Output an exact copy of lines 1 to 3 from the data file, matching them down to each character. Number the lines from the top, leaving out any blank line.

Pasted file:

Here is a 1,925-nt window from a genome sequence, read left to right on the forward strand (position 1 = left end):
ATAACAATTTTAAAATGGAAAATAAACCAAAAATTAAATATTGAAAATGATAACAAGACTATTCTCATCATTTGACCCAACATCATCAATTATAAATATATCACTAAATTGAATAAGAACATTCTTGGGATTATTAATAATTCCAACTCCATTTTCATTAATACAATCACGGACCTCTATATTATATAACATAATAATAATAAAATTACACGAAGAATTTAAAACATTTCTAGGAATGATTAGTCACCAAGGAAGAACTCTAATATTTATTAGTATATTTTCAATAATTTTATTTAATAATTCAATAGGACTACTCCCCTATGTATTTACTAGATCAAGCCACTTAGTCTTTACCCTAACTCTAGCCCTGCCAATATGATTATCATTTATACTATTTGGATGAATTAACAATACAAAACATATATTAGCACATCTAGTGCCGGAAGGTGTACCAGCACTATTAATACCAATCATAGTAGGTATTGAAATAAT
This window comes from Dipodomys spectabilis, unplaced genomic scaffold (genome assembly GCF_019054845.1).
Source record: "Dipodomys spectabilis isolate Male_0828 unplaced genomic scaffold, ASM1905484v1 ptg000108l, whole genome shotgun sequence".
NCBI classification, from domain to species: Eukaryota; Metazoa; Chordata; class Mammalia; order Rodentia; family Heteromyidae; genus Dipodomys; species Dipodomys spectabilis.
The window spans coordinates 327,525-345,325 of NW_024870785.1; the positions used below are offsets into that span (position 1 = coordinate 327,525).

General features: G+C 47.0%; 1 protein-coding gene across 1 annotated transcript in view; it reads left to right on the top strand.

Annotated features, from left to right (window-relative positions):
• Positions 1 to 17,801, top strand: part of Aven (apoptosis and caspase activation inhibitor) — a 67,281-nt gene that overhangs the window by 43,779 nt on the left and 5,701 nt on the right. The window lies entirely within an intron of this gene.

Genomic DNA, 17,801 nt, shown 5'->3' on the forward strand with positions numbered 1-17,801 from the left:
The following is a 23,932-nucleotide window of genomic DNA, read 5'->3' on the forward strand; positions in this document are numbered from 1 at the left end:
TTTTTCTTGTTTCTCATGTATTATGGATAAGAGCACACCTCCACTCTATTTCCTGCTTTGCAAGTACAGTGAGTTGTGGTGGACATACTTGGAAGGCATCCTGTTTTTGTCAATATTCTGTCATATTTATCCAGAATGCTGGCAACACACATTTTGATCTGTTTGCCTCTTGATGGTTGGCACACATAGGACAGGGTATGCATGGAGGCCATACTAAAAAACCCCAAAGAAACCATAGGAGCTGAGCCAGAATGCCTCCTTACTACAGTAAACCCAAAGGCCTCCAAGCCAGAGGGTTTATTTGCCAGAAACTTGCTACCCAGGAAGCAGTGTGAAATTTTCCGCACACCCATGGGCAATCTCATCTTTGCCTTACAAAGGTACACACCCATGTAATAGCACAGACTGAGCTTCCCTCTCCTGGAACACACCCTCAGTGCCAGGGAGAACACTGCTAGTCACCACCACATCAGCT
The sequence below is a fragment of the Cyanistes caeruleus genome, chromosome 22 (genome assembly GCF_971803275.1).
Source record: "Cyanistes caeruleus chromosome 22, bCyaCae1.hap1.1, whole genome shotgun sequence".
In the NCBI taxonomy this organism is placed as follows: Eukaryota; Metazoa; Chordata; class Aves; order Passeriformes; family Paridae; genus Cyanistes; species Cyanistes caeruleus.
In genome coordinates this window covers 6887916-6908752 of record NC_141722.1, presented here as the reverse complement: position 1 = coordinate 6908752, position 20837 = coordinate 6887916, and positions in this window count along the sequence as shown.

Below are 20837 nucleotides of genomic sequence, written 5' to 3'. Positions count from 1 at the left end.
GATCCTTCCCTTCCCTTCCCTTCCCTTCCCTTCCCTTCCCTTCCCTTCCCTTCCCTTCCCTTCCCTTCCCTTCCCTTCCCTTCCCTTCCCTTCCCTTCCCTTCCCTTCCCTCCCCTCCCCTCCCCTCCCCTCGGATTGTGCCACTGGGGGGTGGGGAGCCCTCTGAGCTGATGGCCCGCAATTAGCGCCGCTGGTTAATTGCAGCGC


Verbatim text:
Here is a 1,925-nt window from a genome sequence, read left to right on the forward strand (position 1 = left end):
ATAACAATTTTAAAATGGAAAATAAACCAAAAATTAAATATTGAAAATGATAACAAGACTATTCTCATCATTTGACCCAACATCATCAATTATAAATATATCACTAAATTGAATAAGAACATTCTTGGGATTATTAATAATTCCAACTCCATTTTCATTAATACAATCACGGACCTCTATATTATATAACATAATAATAATAAAATTACACGAAGAATTTAAAACATTTCTAGGAATGATTAGTCACCAAGGAAGAACTCTAATATTTATTAGTATATTTTCAATAATTTTATTTAATAATTCAATAGGACTACTCCCCTATGTATTTACTAGATCAAGCCACTTAGTCTTTACCCTAACTCTAGCCCTGCCAATATGATTATCATTTATACTATTTGGATGAATTAACAATACAAAACATATATTAGCACATCTAGTGCCGGAAGGTGTACCAGCACTATTAATACCAATCATAGTAGGTATTGAAATAAT
This window comes from Dipodomys spectabilis, unplaced genomic scaffold (genome assembly GCF_019054845.1).